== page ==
Sunday, April 18, 2010


I sit here sitting in the stillness of an almost empty house listening to the dulcet grooves of Cafe Del Mar. The pleasant sea of sound pouring out of my laptop speakers soothes, if only figuratively speaking, my aching body. I only moments ago finished a conversation with a dear friend 'L' about the insanity going on in the world today... volcanics and shaking earth aside.

We worry incessantly about what is in store for us, we almost always forget to have a good time. This is a tragedy. L's issues have the potential to impact on her future, meanwhile I have only just realised the importance of taking better care of myself.

Like all of my friends, L is brilliant in her own right and will excel in anything she chooses. The only thing is... she, like the rest of us, isn't living for herself most of the time. As hard as we all try to get what we want in life, there is always something else that requires our attention, our energy and a small piece of ourselves. It is because of this that our minds develop a way of holding us back. Ergo, our predisposition to overthink.

For all intensive purposes I have a pretty full plate, I work too much (according to my family and friends), I want to do well at my studies (contrary popular belief, yes, this is true), and other family commitments. Anyone would say that's fair enough and I tend to agree. The only thing is, the drawback, the completely obvious truth is... I/we can't do EVERYTHING. As hard as we may try.

This little coin-dropped while I was at my sister's casa. Parked in one of those fold-up picnic chair contraptions, I was surrounded by doting mothers, newlyweds, not-so-newly-weds, and a smattering of bouncing bubs that chewed anything within reach. I was at the mother of all domesticated gatherings. I was at a Tupperware party. I know.

I sat there thinking about the myriad of things that I could have been doing at that moment. My magazine ideas about my friend's charity event, my assignments for class due this week, my laundry, the fact that I need to repaint my nails and my next paycheck.

I watched with a mild thunderstorm in my skull while clipboards and glorified lunch boxes were passed around for order. At that precise moment one thing popped into my head, the signage plastered on the walls at work. The faux fifties propaganda that we have, pictures of women in swingin' attire promoting that "real" women stay home and cook for their husbands while looking utterly fabulous.

While this isn't the visage that unfolded before me, I felt as though I had landed on an alien planet. All of it seemed so foreign to me. I could not fathom the excitement these women had, nor do I think I had anything in common with any of them. So I asked myself what do I really have to talk about with these people. The answer. Not alot. The truth is I was there for my sister.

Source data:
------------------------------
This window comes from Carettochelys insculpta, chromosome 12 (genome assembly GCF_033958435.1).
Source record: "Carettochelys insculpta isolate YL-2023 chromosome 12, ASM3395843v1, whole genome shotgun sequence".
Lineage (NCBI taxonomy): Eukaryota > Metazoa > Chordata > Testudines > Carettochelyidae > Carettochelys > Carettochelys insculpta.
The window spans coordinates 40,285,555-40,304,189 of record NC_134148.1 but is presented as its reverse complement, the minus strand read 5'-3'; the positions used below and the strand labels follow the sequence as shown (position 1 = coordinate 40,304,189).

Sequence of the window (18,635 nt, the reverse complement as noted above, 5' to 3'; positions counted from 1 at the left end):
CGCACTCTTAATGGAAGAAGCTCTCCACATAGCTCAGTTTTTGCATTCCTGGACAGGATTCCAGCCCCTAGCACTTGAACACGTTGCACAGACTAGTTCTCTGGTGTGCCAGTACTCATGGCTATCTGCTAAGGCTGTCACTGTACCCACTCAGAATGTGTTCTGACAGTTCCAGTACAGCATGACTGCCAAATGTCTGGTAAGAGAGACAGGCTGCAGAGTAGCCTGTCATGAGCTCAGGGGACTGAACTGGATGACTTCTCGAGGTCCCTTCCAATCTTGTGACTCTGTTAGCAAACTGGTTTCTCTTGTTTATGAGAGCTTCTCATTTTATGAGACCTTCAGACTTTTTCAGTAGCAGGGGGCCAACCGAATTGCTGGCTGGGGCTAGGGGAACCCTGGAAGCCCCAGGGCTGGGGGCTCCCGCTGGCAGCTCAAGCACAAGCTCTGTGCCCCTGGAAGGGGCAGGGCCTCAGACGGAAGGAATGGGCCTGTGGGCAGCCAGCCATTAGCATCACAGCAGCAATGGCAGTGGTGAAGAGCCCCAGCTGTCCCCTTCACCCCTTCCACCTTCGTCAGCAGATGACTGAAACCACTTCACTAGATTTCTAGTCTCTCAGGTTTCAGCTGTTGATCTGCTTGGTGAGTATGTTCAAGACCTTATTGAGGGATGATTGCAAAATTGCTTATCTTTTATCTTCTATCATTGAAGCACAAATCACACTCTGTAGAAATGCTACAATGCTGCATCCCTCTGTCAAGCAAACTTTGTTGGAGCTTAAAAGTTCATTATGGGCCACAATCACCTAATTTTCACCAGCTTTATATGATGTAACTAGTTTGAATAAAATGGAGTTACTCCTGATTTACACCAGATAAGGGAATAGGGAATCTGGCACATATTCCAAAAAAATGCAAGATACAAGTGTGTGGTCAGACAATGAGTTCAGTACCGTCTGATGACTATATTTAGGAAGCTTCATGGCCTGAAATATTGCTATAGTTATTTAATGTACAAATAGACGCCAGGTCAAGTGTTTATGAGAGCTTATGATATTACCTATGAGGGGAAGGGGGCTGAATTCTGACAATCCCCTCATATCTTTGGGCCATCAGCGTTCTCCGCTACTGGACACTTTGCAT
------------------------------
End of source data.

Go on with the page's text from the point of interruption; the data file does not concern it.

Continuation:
I couldn't comprehend the motivations of a bunch of women to sit around and talk about babies, weddings, shoes and plastic-ware. Perhaps I am the alien. Is it possible that my brain is wired the wrong way? Why do I have no interest in preserving my sandwiches till the end of days?Why do I not have any interest in settling down with a stranger and producing a mess of children? I asked myself out of boredom, or it was the fact I didn't even really know any of the women there apart from a handful, including my sisters.

The thought occurred to me that mayhaps this social practice was a momentary vacation from their own lives. Work, rest, play, relationship issues and paying bills. I wouldn't know, my idea of such an evacuation from real life is a concert venue with monster speakers, a rad band and good people to keep me company when the show's over.

It wasn't long before the blacksmith residing in my cranium started banging away more and more aggressively. I observed silently, like a researcher watching an endangered species of something-or-other the social ritual for what it was.

It was just a gathering of folks who didn't want to be nothing on a Sunday afternoon, folks that wanted to be around friendly faces and imbibe a little happy juice. The Tupperware was just an excuse. Everything else was merely my mind needlessly over analyzing something so simple.

The passed few weeks or so have taken their toll on my brain, my bones and most assuredly my sanity. Just ask the dear Dr Iz and the vials of my blood he's got tucked away in a pathology lab somewhere. Test results came back - I'm fine, if only a little exhausted. Needless to say I didn't stay at the domestic convention long.

And so web-children I leave you with this, what is your mind telling you that's standing in the way of everything else? what is keeping you from all the possibility that your life holds? For me, the only thing standing in my way is myself, although I am working on it. What's your excuse and what can you do to fix it?

yours in thought and contemplation,

- c

1 comment: